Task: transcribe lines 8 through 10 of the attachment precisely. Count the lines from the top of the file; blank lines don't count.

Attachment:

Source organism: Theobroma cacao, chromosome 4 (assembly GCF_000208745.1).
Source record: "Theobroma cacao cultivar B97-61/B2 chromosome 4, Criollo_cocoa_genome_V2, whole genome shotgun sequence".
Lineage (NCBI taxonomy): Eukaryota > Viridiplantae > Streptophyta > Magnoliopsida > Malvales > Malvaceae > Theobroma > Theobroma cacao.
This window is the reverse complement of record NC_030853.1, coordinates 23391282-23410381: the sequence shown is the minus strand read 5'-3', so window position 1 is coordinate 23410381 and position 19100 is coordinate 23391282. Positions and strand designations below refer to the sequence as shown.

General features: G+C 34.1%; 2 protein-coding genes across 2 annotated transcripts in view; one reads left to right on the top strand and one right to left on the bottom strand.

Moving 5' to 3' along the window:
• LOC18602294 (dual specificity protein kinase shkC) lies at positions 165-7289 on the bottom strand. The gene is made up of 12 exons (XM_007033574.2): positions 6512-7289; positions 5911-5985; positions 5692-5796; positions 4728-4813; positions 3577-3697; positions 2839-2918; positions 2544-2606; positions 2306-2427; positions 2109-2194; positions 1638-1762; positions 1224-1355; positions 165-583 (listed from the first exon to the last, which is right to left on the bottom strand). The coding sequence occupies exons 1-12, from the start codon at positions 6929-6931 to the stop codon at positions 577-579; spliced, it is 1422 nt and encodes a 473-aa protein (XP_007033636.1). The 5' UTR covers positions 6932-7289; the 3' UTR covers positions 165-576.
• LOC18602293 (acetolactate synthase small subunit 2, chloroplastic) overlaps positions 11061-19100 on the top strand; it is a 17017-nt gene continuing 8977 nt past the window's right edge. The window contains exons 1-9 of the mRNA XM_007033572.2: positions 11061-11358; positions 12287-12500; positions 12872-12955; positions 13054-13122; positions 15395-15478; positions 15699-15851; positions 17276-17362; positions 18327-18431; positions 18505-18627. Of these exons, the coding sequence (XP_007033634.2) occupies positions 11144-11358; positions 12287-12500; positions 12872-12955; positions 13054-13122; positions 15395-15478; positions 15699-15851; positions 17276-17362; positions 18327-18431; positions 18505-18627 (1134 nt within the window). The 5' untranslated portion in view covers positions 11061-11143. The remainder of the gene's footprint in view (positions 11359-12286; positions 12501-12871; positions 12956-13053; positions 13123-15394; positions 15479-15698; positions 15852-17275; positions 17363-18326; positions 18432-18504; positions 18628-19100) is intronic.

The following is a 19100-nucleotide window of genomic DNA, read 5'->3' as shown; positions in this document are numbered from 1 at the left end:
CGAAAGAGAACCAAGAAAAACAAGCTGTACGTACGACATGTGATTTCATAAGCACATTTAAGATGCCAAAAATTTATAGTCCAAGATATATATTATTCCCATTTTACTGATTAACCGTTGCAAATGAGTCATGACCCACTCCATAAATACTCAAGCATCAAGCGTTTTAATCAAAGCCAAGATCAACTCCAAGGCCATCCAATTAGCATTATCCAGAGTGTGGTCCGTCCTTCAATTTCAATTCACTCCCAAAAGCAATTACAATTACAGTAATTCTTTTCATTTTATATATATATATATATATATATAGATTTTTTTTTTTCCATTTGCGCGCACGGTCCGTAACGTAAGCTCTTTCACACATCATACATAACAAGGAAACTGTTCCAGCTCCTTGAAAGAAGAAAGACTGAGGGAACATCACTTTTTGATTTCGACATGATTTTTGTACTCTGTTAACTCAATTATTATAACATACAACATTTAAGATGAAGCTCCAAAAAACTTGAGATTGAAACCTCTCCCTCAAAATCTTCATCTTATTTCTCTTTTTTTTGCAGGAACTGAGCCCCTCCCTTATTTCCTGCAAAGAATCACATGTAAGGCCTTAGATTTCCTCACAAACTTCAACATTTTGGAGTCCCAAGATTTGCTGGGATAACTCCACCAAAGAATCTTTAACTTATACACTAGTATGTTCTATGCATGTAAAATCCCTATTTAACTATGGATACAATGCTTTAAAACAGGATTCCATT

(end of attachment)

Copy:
• LOC18602293 (acetolactate synthase small subunit 2, chloroplastic) overlaps positions 11061-19100 on the top strand; it is a 17017-nt gene continuing 8977 nt past the window's right edge. The window contains exons 1-9 of the mRNA XM_007033572.2: positions 11061-11358; positions 12287-12500; positions 12872-12955; positions 13054-13122; positions 15395-15478; positions 15699-15851; positions 17276-17362; positions 18327-18431; positions 18505-18627. Of these exons, the coding sequence (XP_007033634.2) occupies positions 11144-11358; positions 12287-12500; positions 12872-12955; positions 13054-13122; positions 15395-15478; positions 15699-15851; positions 17276-17362; positions 18327-18431; positions 18505-18627 (1134 nt within the window). The 5' untranslated portion in view covers positions 11061-11143. The remainder of the gene's footprint in view (positions 11359-12286; positions 12501-12871; positions 12956-13053; positions 13123-15394; positions 15479-15698; positions 15852-17275; positions 17363-18326; positions 18432-18504; positions 18628-19100) is intronic.

The following is a 19100-nucleotide window of genomic DNA, read 5'->3' as shown; positions in this document are numbered from 1 at the left end:
CGAAAGAGAACCAAGAAAAACAAGCTGTACGTACGACATGTGATTTCATAAGCACATTTAAGATGCCAAAAATTTATAGTCCAAGATATATATTATTCCCATTTTACTGATTAACCGTTGCAAATGAGTCATGACCCACTCCATAAATACTCAAGCATCAAGCGTTTTAATCAAAGCCAAGATCAACTCCAAGGCCATCCAATTAGCATTATCCAGAGTGTGGTCCGTCCTTCAATTTCAATTCACTCCCAAAAGCAATTACAATTACAGTAATTCTTTTCATTTTATATATATATATATATATATATAGATTTTTTTTTTTCCATTTGCGCGCACGGTCCGTAACGTAAGCTCTTTCACACATCATACATAACAAGGAAACTGTTCCAGCTCCTTGAAAGAAGAAAGACTGAGGGAACATCACTTTTTGATTTCGACATGATTTTTGTACTCTGTTAACTCAATTATTATAACATACAACATTTAAGATGAAGCTCCAAAAAACTTGAGATTGAAACCTCTCCCTCAAAATCTTCATCTTATTTCTCTTTTTTTTGCAGGAACTGAGCCCCTCCCTTATTTCCTGCAAAGAATCACATGTAAGGCCTTAGATTTCCTCACAAACTTCAACATTTTGGAGTCCCAAGATTTGCTGGGATAACTCCACCAAAGAATCTTTAACTTATACACTAGTATGTTCTATGCATGTAAAATCCCTATTTAACTATGGATACAATGCTTTAAAACAGGATTCCATT